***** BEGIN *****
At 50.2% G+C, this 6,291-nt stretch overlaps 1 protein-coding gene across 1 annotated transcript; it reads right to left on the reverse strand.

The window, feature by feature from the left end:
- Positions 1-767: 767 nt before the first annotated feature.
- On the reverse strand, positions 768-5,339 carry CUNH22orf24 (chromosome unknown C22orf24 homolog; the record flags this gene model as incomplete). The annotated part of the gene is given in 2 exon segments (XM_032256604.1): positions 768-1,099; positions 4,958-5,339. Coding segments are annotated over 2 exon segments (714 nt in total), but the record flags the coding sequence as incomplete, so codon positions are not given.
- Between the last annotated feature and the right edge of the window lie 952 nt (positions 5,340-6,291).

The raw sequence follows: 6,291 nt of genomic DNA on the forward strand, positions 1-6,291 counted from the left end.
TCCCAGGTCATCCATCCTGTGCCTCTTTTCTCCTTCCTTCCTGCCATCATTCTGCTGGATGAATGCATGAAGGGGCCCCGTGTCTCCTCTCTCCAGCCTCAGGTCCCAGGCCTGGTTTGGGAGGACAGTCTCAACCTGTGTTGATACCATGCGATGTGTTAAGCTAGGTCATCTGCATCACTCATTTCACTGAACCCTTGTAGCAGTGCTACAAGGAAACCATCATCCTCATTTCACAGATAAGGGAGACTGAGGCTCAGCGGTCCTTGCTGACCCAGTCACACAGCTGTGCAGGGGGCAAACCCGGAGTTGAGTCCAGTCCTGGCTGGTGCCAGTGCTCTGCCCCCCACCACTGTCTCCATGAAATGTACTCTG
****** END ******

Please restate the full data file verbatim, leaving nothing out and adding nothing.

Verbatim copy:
At 50.2% G+C, this 6,291-nt stretch overlaps 1 protein-coding gene across 1 annotated transcript; it reads right to left on the reverse strand.

The window, feature by feature from the left end:
- Positions 1-767: 767 nt before the first annotated feature.
- On the reverse strand, positions 768-5,339 carry CUNH22orf24 (chromosome unknown C22orf24 homolog; the record flags this gene model as incomplete). The annotated part of the gene is given in 2 exon segments (XM_032256604.1): positions 768-1,099; positions 4,958-5,339. Coding segments are annotated over 2 exon segments (714 nt in total), but the record flags the coding sequence as incomplete, so codon positions are not given.
- Between the last annotated feature and the right edge of the window lie 952 nt (positions 5,340-6,291).

The raw sequence follows: 6,291 nt of genomic DNA on the forward strand, positions 1-6,291 counted from the left end.
TCCCAGGTCATCCATCCTGTGCCTCTTTTCTCCTTCCTTCCTGCCATCATTCTGCTGGATGAATGCATGAAGGGGCCCCGTGTCTCCTCTCTCCAGCCTCAGGTCCCAGGCCTGGTTTGGGAGGACAGTCTCAACCTGTGTTGATACCATGCGATGTGTTAAGCTAGGTCATCTGCATCACTCATTTCACTGAACCCTTGTAGCAGTGCTACAAGGAAACCATCATCCTCATTTCACAGATAAGGGAGACTGAGGCTCAGCGGTCCTTGCTGACCCAGTCACACAGCTGTGCAGGGGGCAAACCCGGAGTTGAGTCCAGTCCTGGCTGGTGCCAGTGCTCTGCCCCCCACCACTGTCTCCATGAAATGTACTCTG